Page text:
Elsewhere on Capitol Hill last week, a congressional study showed ballot mistakes by poor and minority voters plummeted with the introduction of new machines. Released Thursday (4/5), the study revealed the rate of spoiled ballots in Detroit fell from 3.1 percent in the 1996 election to 1.1 percent in 2000, when the city switched from punch cards to higher-tech optical scan machines.

Precinct-level optical scanner machines reject ballots with over-votes or other mistakes, giving voters a second chance to fix their work.

Rep. Henry Waxman, D-Calif., who requested the study, said Detroit's example shows machines can make a dramatic difference in improving the accuracy and integrity of elections.

"Detroit's experience has nationwide significance," Waxman said. "Detroit is the poorest major city in the United States and it has one of the highest minority populations. If Detroit can reduce its undercount rate by two-thirds, other areas can too."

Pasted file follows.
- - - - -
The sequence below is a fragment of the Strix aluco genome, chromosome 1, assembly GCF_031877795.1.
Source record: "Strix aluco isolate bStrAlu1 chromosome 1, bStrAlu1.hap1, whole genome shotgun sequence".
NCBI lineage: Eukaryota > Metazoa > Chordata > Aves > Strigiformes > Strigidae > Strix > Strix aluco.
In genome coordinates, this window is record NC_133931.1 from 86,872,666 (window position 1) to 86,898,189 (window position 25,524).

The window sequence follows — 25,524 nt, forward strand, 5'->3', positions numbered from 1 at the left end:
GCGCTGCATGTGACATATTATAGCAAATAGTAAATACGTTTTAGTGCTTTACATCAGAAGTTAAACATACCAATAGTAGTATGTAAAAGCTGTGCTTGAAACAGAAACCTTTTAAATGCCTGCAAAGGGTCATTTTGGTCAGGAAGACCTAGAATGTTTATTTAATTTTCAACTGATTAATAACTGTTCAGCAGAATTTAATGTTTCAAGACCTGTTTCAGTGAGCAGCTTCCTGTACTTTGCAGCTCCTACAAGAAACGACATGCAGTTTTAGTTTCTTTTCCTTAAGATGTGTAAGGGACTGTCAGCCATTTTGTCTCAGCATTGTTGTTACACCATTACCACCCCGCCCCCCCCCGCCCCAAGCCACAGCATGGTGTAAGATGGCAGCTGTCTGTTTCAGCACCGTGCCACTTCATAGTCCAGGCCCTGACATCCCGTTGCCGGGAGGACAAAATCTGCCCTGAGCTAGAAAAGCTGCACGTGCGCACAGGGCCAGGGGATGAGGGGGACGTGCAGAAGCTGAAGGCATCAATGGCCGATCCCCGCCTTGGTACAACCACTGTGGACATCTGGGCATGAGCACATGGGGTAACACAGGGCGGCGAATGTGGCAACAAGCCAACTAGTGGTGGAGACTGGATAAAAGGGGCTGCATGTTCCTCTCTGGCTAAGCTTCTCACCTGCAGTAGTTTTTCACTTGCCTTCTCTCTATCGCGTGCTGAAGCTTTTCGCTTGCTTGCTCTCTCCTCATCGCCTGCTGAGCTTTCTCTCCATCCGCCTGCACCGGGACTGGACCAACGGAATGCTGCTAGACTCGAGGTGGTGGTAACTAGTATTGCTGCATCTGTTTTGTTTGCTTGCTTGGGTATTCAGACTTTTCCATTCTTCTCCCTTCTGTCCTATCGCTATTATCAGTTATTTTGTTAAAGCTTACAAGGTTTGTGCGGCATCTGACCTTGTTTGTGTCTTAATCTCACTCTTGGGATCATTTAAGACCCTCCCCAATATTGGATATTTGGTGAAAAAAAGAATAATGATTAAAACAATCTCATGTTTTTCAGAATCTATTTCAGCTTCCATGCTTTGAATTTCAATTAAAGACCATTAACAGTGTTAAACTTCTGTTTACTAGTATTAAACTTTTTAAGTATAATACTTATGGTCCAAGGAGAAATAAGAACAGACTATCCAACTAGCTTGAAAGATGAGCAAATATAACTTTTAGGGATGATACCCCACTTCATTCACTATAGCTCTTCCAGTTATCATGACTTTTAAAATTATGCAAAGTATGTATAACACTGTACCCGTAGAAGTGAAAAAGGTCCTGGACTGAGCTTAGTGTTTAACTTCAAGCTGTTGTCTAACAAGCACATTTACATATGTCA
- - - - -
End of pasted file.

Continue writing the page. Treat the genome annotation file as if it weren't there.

Detroit spent $3.5 million to purchase the optical scan machines and another $100,000 to educate voters. In the minority-heavy and poverty-ridden precincts, the efforts paid off, with error rates in some sections of the city falling from 7 percent in 1996 to less than 1 percent in 2000. Rep. John Conyers Jr., D-Mich., who represents Detroit, co-sponsored a bill with Sen. Christopher Dodd, D-Conn., offering at least $500 million in federal funds for localities to purchase new voting equipment.

In other election reform news: